Congolese women in class

Literacy Leads to Self-Sufficiency in the Democratic Republic of the Congo

Photo by Samuel Phelps/CRS

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To be poor in the Democratic Republic of the Congo means overcoming obstacles with every step toward resilience and prosperity. Without good health, food security or education, those obstacles appear insurmountable. In Kasai-Oriental province in central DRC, geographic and economic isolation compound these challenges even further.

That’s why people in Kasai-Oriental are participating in village leadership committees where everybody has a voice in defining priorities to improve their village life. Working together they create an action plan to carry out the activities with the goal of improving economic and nutritional well-being for their families.


literacy class in DR Congo

Jean Marie Ngandu leads a literacy class in his village of Nyandu Malolu in the Democratic Republic of the Congo.

Photo by Samuel Phelps/CRS


In partnership with the U.S. Agency for International Development, Catholic Relief Services is assisting communities across the DRC build economic resilience and achieve Budikadidi, which translates as “self-sufficiency” in the Tshiluba language and is the name of this 5-year project.

Some communities decide that access to clean water or hygiene is a priority to reduce sickness. Others focus on initiatives to increase agricultural production so they can put more food on the table. In the village of Nyandu Malou, the community decided education was a key area to invest in.

“There was not a school in the village so a high percentage of people had not been to school and were illiterate,” says Jean Marie Ngandu, president of his community’s committee. “When we saw the difficulties for our children who did not go to school, we decided the construction of a literacy center was a priority.”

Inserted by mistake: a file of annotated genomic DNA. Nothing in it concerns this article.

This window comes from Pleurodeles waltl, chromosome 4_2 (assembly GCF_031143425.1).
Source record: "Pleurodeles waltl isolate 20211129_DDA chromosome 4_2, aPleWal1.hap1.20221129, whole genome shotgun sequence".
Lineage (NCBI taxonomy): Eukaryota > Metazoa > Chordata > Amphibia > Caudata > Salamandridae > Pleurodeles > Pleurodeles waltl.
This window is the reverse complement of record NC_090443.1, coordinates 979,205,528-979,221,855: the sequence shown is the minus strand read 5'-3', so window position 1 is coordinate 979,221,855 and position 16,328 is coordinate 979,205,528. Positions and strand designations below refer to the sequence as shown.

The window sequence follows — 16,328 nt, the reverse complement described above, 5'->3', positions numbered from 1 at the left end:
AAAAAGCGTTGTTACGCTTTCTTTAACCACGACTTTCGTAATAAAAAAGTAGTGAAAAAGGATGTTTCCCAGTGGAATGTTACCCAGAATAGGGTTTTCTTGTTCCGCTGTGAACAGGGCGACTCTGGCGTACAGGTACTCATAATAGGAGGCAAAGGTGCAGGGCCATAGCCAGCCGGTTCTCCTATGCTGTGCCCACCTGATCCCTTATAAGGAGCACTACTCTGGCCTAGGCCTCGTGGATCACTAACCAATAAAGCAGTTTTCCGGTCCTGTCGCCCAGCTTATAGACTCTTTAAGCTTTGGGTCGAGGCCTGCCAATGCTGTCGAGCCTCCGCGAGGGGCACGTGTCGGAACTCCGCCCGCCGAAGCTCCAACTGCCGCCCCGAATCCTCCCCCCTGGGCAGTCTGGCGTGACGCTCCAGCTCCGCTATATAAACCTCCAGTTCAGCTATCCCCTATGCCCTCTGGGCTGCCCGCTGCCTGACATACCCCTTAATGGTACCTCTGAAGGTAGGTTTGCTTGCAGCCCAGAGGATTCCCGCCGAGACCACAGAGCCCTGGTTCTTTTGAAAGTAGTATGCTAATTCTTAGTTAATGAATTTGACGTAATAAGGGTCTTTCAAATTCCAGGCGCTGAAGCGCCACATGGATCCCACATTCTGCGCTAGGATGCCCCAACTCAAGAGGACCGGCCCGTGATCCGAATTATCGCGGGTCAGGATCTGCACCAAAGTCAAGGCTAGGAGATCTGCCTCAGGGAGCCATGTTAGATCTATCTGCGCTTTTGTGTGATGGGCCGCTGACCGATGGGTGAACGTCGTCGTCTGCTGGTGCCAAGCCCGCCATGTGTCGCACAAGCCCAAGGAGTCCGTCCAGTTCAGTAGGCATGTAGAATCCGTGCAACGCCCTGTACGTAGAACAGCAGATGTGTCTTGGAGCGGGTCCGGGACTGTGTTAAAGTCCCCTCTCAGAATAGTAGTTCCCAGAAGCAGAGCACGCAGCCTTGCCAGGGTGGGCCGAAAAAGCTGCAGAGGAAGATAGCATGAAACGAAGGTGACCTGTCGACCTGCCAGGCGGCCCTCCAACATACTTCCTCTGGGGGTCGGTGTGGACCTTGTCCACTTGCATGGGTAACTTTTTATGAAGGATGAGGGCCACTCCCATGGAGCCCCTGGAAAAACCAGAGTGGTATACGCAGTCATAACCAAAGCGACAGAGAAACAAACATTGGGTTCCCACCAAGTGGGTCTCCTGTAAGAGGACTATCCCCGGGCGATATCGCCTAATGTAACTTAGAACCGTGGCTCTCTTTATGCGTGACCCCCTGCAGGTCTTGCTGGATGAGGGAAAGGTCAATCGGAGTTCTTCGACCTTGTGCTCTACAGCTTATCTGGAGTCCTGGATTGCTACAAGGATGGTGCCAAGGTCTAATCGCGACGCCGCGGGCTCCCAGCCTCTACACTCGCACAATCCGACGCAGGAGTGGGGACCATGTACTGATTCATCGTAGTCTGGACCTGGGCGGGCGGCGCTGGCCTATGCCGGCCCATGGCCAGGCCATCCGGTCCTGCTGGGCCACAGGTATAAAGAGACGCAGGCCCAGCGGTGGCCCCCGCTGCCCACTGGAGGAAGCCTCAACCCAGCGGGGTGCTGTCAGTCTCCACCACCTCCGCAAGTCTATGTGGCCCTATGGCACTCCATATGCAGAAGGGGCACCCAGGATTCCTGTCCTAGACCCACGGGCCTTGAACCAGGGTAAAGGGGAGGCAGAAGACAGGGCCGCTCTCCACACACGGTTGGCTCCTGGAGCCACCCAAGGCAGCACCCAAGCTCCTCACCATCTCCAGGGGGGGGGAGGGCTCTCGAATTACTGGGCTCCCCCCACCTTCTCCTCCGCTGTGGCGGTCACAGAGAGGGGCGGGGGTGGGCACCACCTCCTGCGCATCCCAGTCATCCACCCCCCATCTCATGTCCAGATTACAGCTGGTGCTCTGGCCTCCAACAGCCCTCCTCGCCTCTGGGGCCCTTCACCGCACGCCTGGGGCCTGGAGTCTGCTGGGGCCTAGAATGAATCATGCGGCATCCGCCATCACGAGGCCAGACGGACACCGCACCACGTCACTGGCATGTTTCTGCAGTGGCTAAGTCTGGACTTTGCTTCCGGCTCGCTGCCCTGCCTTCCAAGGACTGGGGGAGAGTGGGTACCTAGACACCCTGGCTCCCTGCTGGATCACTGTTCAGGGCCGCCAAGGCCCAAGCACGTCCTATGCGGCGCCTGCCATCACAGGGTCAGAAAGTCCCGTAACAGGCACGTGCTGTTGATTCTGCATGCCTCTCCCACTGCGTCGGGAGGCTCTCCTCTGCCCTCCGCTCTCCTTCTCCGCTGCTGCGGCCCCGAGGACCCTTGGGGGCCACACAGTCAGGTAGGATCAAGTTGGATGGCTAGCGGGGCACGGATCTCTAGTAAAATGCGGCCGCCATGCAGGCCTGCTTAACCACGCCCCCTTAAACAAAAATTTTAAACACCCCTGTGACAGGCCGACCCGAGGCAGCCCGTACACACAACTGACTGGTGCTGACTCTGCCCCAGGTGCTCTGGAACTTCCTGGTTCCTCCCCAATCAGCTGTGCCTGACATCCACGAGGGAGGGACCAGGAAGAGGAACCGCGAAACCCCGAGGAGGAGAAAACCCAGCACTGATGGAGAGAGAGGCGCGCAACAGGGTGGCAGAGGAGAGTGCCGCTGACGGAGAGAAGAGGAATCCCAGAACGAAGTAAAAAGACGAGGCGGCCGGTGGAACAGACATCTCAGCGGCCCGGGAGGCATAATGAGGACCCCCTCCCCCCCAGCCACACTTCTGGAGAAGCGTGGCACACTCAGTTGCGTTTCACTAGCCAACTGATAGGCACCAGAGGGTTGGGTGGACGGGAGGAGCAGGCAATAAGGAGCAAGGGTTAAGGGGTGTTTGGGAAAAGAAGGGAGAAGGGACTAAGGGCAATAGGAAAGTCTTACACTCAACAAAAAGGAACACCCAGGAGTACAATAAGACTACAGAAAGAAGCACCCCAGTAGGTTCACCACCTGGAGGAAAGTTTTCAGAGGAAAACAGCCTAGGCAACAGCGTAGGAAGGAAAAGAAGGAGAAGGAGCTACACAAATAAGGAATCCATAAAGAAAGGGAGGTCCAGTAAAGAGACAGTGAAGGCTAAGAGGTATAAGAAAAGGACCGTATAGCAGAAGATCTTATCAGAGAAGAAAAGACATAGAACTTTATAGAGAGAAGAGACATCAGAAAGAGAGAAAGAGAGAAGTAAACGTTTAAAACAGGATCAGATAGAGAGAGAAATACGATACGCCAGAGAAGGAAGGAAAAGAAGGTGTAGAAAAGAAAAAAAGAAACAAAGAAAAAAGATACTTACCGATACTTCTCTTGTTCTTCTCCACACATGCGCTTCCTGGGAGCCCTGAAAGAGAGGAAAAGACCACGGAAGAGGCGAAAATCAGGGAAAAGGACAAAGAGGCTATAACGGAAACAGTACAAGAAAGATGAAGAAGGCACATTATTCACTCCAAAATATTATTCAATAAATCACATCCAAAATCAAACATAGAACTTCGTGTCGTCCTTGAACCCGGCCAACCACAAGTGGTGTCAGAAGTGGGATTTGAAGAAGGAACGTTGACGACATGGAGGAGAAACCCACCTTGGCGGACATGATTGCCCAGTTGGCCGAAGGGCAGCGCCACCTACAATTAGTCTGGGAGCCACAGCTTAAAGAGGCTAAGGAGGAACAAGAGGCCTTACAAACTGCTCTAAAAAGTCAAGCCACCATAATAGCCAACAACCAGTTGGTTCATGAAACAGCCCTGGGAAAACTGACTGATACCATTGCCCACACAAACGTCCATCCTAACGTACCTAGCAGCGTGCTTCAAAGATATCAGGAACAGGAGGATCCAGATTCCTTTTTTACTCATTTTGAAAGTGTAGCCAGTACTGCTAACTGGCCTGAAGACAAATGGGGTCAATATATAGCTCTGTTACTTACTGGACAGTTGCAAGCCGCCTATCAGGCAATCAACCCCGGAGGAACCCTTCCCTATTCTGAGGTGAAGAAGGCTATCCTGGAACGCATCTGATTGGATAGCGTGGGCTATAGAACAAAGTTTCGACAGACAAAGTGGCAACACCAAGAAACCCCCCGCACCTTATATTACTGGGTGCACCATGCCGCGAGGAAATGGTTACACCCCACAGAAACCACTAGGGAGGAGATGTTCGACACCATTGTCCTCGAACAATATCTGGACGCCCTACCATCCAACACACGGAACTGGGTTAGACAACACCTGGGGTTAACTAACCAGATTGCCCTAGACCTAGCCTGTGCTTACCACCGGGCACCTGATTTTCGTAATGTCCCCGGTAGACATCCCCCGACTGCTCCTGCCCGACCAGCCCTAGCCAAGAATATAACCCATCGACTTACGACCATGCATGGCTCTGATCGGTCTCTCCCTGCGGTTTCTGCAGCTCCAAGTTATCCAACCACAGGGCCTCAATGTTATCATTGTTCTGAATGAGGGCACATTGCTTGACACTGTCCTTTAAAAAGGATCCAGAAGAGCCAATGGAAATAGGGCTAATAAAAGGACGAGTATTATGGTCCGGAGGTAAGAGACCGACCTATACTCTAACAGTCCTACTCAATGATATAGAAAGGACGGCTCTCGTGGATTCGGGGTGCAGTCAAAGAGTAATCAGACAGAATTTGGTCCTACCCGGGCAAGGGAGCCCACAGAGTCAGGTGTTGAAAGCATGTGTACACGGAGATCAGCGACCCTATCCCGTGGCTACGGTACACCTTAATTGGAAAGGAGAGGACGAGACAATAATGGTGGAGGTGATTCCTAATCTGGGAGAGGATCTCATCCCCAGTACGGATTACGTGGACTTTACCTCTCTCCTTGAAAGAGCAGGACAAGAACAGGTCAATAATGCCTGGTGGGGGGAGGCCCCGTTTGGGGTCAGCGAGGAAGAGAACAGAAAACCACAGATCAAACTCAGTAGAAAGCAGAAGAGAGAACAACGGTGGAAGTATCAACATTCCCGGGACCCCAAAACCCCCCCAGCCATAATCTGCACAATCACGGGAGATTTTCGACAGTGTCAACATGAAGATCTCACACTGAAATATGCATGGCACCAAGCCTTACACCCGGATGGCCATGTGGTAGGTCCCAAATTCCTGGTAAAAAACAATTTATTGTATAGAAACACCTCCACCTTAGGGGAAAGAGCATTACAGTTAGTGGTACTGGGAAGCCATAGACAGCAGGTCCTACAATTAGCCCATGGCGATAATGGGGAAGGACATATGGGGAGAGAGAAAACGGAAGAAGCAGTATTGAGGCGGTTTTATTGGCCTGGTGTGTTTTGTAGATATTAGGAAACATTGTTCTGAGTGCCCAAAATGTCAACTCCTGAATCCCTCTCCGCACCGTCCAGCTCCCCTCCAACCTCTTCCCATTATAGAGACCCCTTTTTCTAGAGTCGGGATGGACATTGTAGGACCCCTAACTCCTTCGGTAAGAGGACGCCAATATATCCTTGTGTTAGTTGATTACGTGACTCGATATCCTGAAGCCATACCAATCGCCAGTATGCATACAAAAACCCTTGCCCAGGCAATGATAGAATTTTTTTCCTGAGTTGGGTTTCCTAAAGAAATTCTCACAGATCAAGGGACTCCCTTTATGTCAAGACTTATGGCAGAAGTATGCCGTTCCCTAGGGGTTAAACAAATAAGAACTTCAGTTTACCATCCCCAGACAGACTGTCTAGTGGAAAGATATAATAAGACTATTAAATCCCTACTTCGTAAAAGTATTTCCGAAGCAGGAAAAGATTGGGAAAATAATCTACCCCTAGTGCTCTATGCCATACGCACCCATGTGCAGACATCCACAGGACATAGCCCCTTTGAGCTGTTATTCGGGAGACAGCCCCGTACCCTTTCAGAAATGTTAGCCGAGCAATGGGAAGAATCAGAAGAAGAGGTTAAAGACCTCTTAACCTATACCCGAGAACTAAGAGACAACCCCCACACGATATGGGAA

literacy class in DR Congo

Annie Mputu leads a literacy class in her village. The villagers chose to focus on literacy to improve their independence and self-reliance.

Photo by Samuel Phelps/CRS


Twice each week, dozens of women and men meet and are taught by selected members of the village who already possess literacy skills.

During one of these classes, Monique Nyunga, a mother and grandmother who participates says, "I came here to learn to read and write. I want to become independent and write to my children.”

“There were people before who could not read or write, now they can. We have mothers who can read and write now thanks to the literacy center,” says Jean Marie. “I didn’t think things could change before in our village. I was pessimistic.”

A young mother, Monique Cita, sits holding an exercise book with her daughter on her lap. She watches the teacher attentively and mouths words formed on the board as part of a pronunciation exercise. "I'm here to learn how to read and write so I will be valued in the community," she says.


literacy class in DR Congo

Monique Cita holds her sleeping daughter Astrid. She and other mothers bring their children with them to literacy class, part of the CRS Budikadidi project in her village.

Photo by Samuel Phelps/CRS


In Kasai-Oriental province, through Budikadidi interventions, CRS and USAID are supporting almost 100,000 vulnerable households—over 250,000 people—on the road to self-sufficiency. By teaching vital skills that will help in farming, household management and literacy, the goal is to improve the nutritional and economic well-being of families throughout the province so they can realize their full potential.